This writer has discussed living with COPD and asthma in past articles, and she has talked about the weather conditions in the greater metro-Richmond area, and the impact of the ozone level on people with respiratory illnesses.
But now, this writer wants to tell her readers just what they can expect if they don't take warnings and symptoms of respiratory distress seriously. She wants to assure readers that ignoring the warnings could kill you.
Several weeks ago
The Central Virginia area is famous for it's heat and humidity, lasting all summer, often into the waning days of September or even longer. Add to the heat and humidity the thick, soupy ozone layer that comes creeping across the Richmond skyline, and you have a recipe for acute respiratory distress.
The warnings can be seen on the local news reports, asking people to stay inside if they have COPD, asthma, are very young or elderly. And most allergy and asthma sufferers are well aware of the consequences of not heeding the warnings. And this examiner has had asthma and COPD long enough to know what to do. This summer was not the time for excuses.
But regardless of what the trigger was, I woke up one morning with "allergy eyes," and a slight wheezing in the lungs. Knowing what to do, I started nebulizer treatments every 4-6 hours, as instructed with a combination of two medications, sure to do the trick and clear up the muddled mess in my lungs.
Ten days ago, and things are no better
When do we ever think we will learn from past experience? First lesson for my readers is to tell you to not let an asthma attack or exacerbation of COPD symptoms carry on for more than a few days.
This writer let it go, and soon she was too ill to cook a meal or take care of her small apartment, let alone herself. TV dinners or chicken noodle soup became standard fare, and then she was reduced to toast with peanut butter and a bottle of Gatorade as things got even worse.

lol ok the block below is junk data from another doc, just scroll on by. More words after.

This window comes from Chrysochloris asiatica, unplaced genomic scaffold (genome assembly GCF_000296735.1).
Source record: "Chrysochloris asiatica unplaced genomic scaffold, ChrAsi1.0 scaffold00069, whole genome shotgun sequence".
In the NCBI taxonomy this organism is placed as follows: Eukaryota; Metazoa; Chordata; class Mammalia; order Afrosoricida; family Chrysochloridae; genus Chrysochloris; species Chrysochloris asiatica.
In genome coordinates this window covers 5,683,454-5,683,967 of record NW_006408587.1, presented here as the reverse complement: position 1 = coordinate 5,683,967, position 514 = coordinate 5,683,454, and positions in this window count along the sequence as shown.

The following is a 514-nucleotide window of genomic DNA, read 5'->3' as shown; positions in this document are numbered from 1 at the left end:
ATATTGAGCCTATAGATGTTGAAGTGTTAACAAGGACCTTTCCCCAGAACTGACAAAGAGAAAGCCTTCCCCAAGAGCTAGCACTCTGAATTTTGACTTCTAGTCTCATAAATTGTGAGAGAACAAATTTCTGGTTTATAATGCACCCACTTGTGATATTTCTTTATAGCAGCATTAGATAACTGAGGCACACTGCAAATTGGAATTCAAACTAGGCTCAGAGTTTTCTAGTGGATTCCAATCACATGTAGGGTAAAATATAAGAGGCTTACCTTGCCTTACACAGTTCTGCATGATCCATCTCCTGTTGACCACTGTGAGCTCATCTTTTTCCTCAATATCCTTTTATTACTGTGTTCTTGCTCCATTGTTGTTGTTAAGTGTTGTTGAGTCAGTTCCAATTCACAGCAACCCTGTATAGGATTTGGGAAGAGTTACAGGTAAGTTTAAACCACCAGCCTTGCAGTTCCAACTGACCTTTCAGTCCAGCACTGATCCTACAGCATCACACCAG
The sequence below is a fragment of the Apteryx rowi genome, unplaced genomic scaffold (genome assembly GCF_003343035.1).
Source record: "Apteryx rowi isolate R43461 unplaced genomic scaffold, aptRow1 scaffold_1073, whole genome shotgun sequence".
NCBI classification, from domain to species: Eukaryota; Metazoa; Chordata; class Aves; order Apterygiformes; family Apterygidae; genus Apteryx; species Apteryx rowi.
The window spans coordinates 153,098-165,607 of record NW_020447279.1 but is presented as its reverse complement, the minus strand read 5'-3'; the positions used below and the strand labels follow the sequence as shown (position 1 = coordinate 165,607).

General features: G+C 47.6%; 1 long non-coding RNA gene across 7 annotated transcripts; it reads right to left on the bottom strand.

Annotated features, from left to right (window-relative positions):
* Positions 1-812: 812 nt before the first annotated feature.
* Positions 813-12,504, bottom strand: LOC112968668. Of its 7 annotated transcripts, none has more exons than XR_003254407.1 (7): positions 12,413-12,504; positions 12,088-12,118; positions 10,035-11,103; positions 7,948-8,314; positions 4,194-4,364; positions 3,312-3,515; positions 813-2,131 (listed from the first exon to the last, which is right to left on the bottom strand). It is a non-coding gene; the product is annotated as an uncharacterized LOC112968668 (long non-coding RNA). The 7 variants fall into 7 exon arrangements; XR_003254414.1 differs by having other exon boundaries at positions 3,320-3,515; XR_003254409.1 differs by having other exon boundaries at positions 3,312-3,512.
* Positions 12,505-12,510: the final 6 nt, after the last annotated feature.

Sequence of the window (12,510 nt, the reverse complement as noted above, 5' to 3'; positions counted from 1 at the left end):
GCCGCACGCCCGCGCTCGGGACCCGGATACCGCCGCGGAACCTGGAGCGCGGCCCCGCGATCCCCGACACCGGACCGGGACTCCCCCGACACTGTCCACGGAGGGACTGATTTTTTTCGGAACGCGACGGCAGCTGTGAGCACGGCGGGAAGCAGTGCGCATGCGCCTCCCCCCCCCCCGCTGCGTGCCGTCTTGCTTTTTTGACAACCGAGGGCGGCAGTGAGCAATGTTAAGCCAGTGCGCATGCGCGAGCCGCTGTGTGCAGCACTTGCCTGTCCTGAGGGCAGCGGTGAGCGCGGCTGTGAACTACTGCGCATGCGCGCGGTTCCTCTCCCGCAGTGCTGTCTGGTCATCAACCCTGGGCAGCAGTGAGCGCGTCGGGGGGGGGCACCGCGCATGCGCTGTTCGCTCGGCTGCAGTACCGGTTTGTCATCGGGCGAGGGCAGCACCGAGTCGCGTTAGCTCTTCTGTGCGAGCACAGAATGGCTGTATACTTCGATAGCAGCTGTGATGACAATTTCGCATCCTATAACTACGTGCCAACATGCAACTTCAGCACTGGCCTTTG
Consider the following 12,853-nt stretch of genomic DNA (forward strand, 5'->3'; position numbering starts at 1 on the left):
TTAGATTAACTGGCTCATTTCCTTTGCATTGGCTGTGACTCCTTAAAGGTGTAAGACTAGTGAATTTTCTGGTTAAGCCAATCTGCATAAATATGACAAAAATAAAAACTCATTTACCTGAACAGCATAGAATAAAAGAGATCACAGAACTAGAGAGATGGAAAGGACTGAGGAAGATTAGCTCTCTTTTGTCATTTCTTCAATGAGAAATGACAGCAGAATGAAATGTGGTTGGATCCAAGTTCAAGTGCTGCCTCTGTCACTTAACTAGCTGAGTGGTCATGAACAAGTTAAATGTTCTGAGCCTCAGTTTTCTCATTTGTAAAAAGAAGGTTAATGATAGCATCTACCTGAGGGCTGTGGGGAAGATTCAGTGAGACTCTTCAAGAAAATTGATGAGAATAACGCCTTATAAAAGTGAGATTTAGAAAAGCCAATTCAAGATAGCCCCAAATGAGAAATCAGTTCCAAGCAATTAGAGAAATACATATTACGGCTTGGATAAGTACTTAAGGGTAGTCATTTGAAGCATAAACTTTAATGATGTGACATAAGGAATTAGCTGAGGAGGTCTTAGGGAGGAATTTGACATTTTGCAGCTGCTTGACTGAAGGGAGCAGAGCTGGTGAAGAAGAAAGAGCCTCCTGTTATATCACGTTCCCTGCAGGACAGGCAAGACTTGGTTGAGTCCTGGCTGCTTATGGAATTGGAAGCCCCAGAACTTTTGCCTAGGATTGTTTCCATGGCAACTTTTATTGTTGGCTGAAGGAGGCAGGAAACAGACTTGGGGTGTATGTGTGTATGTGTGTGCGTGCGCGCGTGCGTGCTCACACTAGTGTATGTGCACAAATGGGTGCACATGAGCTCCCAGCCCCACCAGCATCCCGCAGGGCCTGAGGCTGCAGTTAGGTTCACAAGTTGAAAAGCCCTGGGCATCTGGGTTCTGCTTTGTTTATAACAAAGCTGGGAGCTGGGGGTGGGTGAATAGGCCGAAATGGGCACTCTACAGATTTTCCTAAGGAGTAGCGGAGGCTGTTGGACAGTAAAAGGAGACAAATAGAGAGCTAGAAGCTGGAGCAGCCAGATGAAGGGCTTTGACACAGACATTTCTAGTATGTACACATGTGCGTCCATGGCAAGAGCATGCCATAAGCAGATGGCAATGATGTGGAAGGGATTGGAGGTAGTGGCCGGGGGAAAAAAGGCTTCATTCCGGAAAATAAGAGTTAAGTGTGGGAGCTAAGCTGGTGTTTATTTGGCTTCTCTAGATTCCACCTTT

It must have been pride, along with the need to let her daughter believe she was alright, that kept the writer from telling her the truth. Yes, she really needed to go to the doctor, or at least the emergency room, but it seemed important that no one know she wasn't strong in mind and body.
September 11 was the day I thought I would die
September 11 dawned hot and hazy. It had also been another night of very little sleep, with coughing so hard that it hurt to take in a breath. But by 10 a.m., the writer had talked herself into thinking she was actually feeling better.
An egg and cheese sandwich on toast with a cup of coffee tasted awfully good, and after eating, she sat back in her recliner chair, thinking she would take a short nap. This thought was interrupted by a violent coughing spell that went on and on, without ever coming close to ending.
The frightening part that followed this spell of coughing slipped up on me rather slowly, and I almost didn't catch what was happening. Not being able to draw in a breath of air is the most frightening thing imaginable. Your chest feels as if it is locked in a neutral position where you are unable to exhale, yet you can't inhale. Nothing is happening.
It was then I asked God to let me live, just one more chance, please. My daughter had lost her husband to kidney failure and heart disease in August of 2012, and two daughters, one 3 years old and an older step-daughter were still grappling with the mystery of death. I just couldn't add to their grief.
After what seemed like the longest hour I have ever endured, I inhaled, just a little. I quickly wrote out my name and other necessary information for the EMT's on a piece of notebook paper, gathered my wallet and keys, carefully got up and unlocked my front door. Only then did I call 9-1-1. Before the call was ended, the paramedics were coming through my door.
The hospital is about three miles from my front door, which is lucky for me. I don't remember all of the details of my first 24 hours after getting to Henrico Doctor's Hospital, but the stress and severity of the asthma attack caused a precipitous drop in oxygen going to my heart, and that resulted in my having a heart attack.
I am sharing this story only because I want others, especially those suffering with asthma, COPD and other respiratory diseases, along with seniors already dealing with diabetes or heart disease to know that the impact of the regions heat and humidity can be very dangerous. Don't ignore the warnings, and if you do become ill, do not put off seeing a doctor or going to the emergency room.
What happened to this examiner has become nothing less than a life-altering experience. It has changed the way I look at my mortality, and I have been given a second chance;.